“Hilden Grange Preparatory School sought new classroom and canteen/assembly facilities to replace existing temporary accommodation at the rear of their existing Victorian building. The new buildings were procured under a design and build contract.

‘The proposal employs two classroom wings either side of a playground with a canteen/assembly space sunk between, adjacent to the existing Victorian building. Each wing has a different roof profile and aesthetic, one pitched with timber shingles to wall and roof, the other a prismatic grass roof with vertical timber boarding. The two wings frame a view to the countryside beyond. The contrasting roofs create an attractive informal composition.”

The Lee Building

The Lee Building

Ralph Allen School, Bath
Architect Fielden Fowles Architects with Feilden Clegg Bradley Studios
Client Bath & North East Somerset Council/Ralph Allen School
Contractor H Mealing & Sons
Structural Engineer Ramboll
Services Engineer Hoare Lea
Contract Value £1.4m
Date of completion September 2013

Judges’ notes
“This new sixth-form building is made from cross-laminated timber (CLT) panels that remain visible internally, offering a warm, domestic glow to what are otherwise large spaces, although a rammed earth wall (using earth from the site) in the lower floor, separating two teaching spaces, makes its way into the building and is a delightful and educational element. Externally the building is clad in sweet chestnut and, being on the front of the campus, creates a new face for the otherwise slightly sprawling school. The building offers great, usable spaces that delight. It is a fine example of what schools should be commissioning.”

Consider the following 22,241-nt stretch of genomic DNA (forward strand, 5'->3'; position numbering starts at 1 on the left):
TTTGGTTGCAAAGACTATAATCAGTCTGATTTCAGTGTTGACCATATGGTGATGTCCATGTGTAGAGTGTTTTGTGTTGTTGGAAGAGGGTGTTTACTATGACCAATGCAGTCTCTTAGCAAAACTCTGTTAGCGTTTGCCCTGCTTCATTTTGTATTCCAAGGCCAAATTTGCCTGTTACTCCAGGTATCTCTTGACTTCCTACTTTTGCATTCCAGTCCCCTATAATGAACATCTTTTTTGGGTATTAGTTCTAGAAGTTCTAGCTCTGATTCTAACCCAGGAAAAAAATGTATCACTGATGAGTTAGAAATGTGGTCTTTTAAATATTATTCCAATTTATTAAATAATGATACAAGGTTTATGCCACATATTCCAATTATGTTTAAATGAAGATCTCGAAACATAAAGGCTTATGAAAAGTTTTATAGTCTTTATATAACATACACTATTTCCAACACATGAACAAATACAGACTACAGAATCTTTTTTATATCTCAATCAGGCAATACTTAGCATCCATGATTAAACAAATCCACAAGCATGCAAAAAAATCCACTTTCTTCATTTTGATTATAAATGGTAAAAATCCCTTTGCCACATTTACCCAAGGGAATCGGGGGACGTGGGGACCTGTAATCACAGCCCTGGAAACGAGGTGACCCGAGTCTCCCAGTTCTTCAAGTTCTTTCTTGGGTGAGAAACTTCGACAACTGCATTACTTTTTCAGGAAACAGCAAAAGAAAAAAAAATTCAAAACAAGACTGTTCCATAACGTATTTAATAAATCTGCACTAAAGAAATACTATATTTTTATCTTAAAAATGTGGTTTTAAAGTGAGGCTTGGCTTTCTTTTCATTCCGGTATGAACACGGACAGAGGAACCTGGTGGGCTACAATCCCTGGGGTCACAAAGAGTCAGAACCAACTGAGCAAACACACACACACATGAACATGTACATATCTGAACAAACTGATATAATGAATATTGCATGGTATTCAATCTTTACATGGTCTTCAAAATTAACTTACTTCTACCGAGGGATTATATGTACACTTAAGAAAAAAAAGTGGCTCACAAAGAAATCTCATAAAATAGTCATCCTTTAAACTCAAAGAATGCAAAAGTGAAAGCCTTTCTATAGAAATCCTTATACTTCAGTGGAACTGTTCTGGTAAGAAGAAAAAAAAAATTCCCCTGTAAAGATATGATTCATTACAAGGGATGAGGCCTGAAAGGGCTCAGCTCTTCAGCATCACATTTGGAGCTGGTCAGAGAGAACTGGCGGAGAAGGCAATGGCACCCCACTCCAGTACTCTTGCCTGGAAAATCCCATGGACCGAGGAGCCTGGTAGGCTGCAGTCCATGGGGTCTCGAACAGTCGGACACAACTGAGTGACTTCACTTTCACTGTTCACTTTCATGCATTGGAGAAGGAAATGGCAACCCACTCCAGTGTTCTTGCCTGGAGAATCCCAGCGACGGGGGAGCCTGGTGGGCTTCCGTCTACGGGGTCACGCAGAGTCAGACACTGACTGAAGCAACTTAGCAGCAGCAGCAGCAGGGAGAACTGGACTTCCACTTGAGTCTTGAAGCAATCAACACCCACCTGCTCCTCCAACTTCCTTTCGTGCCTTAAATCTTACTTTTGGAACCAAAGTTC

Waverley School

Waverley School

Architect AHMM
Client Lend Lease and Birmingham City Council
Contractor Lend Lease
Structural Engineer Stewart & Harris
Services Engineer RPS Group
Contract Value £19.8m
Date of completionApril 2013
Gross area (sqm) 13,275

Judges’ notes
“An organogram process led the design of this, the first all-through school in Birmingham, with a clear and rational arrangement of finger-like buildings leading from primary years through to sixth form. A simple, rationalised palette of locally sourced materials with close attention to detailing has created an understated yet confident civic language for the building. Dark, textured and well-ordered brickwork elevations inspired by the Victorian railway arches provide an interesting canvas for the inner school life expressed by contrasting colours and deep external terraces.”

London School of Economics Saw Swee Hock Student Centre: Stirling Prize shortlist

Saw Swee Hock Student Centre

Architect O’Donnell + Tuomey Architects
Client LSE: Estates Division
Contractor Geoffrey Osborne
Structural Engineer Horganlynch Consulting Engineers
Services Engineer BDSP (now Chapman BDSP)
Contract Value £24.1m
Date of completion December 2013
Gross area (sqm) 6,100

Judges’ notes
“In the midst of a complex medieval London street pattern O’Donnell and Tuomey have woven a little of their magic.

“This remarkable project is an object lesson in mobilising the limitations of a site into a surprising and original building. The architects started by taking the geometry of tight angles as the definition of a solid, into which they gouged cuts and cracks that give light and form, creating a spiral that rises through the whole height of the structure as a continuous internal street. Outer walls slope and twist, floors take up complex non-orthogonal shapes, yet all the accommodation generated seems to be natural and functional. The result is truly unexpected.